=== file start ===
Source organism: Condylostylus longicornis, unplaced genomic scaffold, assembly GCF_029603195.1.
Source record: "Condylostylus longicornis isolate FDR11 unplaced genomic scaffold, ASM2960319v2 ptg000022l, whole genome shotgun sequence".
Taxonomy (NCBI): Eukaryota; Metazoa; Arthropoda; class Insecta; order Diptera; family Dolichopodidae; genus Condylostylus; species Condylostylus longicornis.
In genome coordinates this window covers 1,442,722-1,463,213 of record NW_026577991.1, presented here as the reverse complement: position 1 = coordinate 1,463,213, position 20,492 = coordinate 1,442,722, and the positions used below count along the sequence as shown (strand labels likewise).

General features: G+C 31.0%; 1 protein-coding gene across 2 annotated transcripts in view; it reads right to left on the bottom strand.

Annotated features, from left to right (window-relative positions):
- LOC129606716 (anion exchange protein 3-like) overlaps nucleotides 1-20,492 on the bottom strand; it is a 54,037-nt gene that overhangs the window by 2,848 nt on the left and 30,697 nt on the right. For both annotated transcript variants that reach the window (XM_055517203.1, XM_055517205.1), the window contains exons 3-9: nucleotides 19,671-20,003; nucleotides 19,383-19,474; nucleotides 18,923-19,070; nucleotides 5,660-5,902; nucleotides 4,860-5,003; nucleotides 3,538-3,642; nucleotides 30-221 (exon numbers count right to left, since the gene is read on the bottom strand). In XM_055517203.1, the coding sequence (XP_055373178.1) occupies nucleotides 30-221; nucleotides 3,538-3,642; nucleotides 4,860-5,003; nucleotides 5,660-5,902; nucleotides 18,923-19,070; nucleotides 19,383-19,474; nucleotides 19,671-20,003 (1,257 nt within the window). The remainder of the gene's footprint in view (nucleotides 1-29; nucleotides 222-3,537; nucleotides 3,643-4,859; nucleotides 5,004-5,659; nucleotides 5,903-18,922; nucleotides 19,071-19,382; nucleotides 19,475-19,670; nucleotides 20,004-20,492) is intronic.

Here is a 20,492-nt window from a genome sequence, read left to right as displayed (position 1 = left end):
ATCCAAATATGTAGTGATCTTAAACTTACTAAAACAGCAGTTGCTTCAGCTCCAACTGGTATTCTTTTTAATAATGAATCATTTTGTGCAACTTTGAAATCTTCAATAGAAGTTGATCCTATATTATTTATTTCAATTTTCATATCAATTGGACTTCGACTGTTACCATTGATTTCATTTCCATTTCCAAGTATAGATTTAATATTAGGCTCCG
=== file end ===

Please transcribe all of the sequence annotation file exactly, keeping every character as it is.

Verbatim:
Source organism: Condylostylus longicornis, unplaced genomic scaffold, assembly GCF_029603195.1.
Source record: "Condylostylus longicornis isolate FDR11 unplaced genomic scaffold, ASM2960319v2 ptg000022l, whole genome shotgun sequence".
Taxonomy (NCBI): Eukaryota; Metazoa; Arthropoda; class Insecta; order Diptera; family Dolichopodidae; genus Condylostylus; species Condylostylus longicornis.
In genome coordinates this window covers 1,442,722-1,463,213 of record NW_026577991.1, presented here as the reverse complement: position 1 = coordinate 1,463,213, position 20,492 = coordinate 1,442,722, and the positions used below count along the sequence as shown (strand labels likewise).

General features: G+C 31.0%; 1 protein-coding gene across 2 annotated transcripts in view; it reads right to left on the bottom strand.

Annotated features, from left to right (window-relative positions):
- LOC129606716 (anion exchange protein 3-like) overlaps nucleotides 1-20,492 on the bottom strand; it is a 54,037-nt gene that overhangs the window by 2,848 nt on the left and 30,697 nt on the right. For both annotated transcript variants that reach the window (XM_055517203.1, XM_055517205.1), the window contains exons 3-9: nucleotides 19,671-20,003; nucleotides 19,383-19,474; nucleotides 18,923-19,070; nucleotides 5,660-5,902; nucleotides 4,860-5,003; nucleotides 3,538-3,642; nucleotides 30-221 (exon numbers count right to left, since the gene is read on the bottom strand). In XM_055517203.1, the coding sequence (XP_055373178.1) occupies nucleotides 30-221; nucleotides 3,538-3,642; nucleotides 4,860-5,003; nucleotides 5,660-5,902; nucleotides 18,923-19,070; nucleotides 19,383-19,474; nucleotides 19,671-20,003 (1,257 nt within the window). The remainder of the gene's footprint in view (nucleotides 1-29; nucleotides 222-3,537; nucleotides 3,643-4,859; nucleotides 5,004-5,659; nucleotides 5,903-18,922; nucleotides 19,071-19,382; nucleotides 19,475-19,670; nucleotides 20,004-20,492) is intronic.

Here is a 20,492-nt window from a genome sequence, read left to right as displayed (position 1 = left end):
ATCCAAATATGTAGTGATCTTAAACTTACTAAAACAGCAGTTGCTTCAGCTCCAACTGGTATTCTTTTTAATAATGAATCATTTTGTGCAACTTTGAAATCTTCAATAGAAGTTGATCCTATATTATTTATTTCAATTTTCATATCAATTGGACTTCGACTGTTACCATTGATTTCATTTCCATTTCCAAGTATAGATTTAATATTAGGCTCCG